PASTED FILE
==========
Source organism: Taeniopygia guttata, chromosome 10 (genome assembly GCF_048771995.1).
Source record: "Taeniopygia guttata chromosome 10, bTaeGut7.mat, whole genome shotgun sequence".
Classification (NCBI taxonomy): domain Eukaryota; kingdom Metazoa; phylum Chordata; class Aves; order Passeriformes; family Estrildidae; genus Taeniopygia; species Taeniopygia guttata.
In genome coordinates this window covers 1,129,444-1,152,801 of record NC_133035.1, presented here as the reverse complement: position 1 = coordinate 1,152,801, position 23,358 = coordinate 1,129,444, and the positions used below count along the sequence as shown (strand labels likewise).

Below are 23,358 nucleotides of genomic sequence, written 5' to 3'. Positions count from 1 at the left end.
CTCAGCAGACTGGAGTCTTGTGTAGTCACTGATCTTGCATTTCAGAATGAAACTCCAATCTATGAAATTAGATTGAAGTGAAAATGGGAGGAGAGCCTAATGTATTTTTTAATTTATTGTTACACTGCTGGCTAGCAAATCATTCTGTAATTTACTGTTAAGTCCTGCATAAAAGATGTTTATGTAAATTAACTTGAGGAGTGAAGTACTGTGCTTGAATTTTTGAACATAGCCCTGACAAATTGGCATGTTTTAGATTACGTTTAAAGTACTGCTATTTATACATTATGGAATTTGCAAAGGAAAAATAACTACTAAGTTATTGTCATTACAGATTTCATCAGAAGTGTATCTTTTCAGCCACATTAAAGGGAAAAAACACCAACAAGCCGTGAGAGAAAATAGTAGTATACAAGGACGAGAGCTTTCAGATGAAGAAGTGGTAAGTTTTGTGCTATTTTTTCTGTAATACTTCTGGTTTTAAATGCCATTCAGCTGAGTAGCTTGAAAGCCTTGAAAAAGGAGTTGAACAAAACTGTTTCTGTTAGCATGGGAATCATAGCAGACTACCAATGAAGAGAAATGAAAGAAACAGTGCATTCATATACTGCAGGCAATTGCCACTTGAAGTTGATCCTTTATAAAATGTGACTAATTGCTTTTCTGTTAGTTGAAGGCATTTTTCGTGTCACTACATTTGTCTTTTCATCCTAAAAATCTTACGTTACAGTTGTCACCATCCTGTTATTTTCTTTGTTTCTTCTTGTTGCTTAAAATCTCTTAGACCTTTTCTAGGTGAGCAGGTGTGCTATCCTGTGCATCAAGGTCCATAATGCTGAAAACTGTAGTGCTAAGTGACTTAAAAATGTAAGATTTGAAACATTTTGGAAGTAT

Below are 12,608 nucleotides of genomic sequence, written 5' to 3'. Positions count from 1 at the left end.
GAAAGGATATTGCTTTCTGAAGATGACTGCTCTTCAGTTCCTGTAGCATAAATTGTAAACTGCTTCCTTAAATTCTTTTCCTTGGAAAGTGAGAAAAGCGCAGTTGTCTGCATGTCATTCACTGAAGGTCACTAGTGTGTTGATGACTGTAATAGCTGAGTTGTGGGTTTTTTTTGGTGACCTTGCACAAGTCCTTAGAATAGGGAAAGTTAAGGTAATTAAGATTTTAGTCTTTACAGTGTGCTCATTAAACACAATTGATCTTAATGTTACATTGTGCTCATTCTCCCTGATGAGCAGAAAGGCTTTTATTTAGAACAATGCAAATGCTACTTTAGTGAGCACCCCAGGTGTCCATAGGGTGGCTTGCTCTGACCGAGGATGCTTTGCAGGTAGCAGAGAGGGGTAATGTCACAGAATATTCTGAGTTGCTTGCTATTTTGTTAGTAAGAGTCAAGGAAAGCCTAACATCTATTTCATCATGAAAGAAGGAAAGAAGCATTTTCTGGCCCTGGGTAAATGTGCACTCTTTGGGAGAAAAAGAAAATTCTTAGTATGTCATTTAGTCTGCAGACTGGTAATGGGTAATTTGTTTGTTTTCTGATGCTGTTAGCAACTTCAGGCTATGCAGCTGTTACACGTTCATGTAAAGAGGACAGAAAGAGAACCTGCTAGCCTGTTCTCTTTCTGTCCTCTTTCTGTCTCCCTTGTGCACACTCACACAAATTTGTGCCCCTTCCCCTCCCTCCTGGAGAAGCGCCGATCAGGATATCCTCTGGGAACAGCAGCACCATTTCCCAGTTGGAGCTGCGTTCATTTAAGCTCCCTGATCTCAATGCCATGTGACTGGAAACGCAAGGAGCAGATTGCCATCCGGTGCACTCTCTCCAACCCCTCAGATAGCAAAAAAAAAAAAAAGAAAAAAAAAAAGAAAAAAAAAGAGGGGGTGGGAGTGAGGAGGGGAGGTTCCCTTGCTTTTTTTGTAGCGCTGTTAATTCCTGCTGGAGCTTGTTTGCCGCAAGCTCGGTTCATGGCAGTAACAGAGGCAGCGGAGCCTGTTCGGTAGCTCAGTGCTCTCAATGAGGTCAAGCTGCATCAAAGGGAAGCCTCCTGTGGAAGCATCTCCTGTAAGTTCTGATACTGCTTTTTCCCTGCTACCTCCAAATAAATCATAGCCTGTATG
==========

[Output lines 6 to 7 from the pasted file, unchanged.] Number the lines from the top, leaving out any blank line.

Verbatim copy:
CTCAGCAGACTGGAGTCTTGTGTAGTCACTGATCTTGCATTTCAGAATGAAACTCCAATCTATGAAATTAGATTGAAGTGAAAATGGGAGGAGAGCCTAATGTATTTTTTAATTTATTGTTACACTGCTGGCTAGCAAATCATTCTGTAATTTACTGTTAAGTCCTGCATAAAAGATGTTTATGTAAATTAACTTGAGGAGTGAAGTACTGTGCTTGAATTTTTGAACATAGCCCTGACAAATTGGCATGTTTTAGATTACGTTTAAAGTACTGCTATTTATACATTATGGAATTTGCAAAGGAAAAATAACTACTAAGTTATTGTCATTACAGATTTCATCAGAAGTGTATCTTTTCAGCCACATTAAAGGGAAAAAACACCAACAAGCCGTGAGAGAAAATAGTAGTATACAAGGACGAGAGCTTTCAGATGAAGAAGTGGTAAGTTTTGTGCTATTTTTTCTGTAATACTTCTGGTTTTAAATGCCATTCAGCTGAGTAGCTTGAAAGCCTTGAAAAAGGAGTTGAACAAAACTGTTTCTGTTAGCATGGGAATCATAGCAGACTACCAATGAAGAGAAATGAAAGAAACAGTGCATTCATATACTGCAGGCAATTGCCACTTGAAGTTGATCCTTTATAAAATGTGACTAATTGCTTTTCTGTTAGTTGAAGGCATTTTTCGTGTCACTACATTTGTCTTTTCATCCTAAAAATCTTACGTTACAGTTGTCACCATCCTGTTATTTTCTTTGTTTCTTCTTGTTGCTTAAAATCTCTTAGACCTTTTCTAGGTGAGCAGGTGTGCTATCCTGTGCATCAAGGTCCATAATGCTGAAAACTGTAGTGCTAAGTGACTTAAAAATGTAAGATTTGAAACATTTTGGAAGTAT

Below are 12,608 nucleotides of genomic sequence, written 5' to 3'. Positions count from 1 at the left end.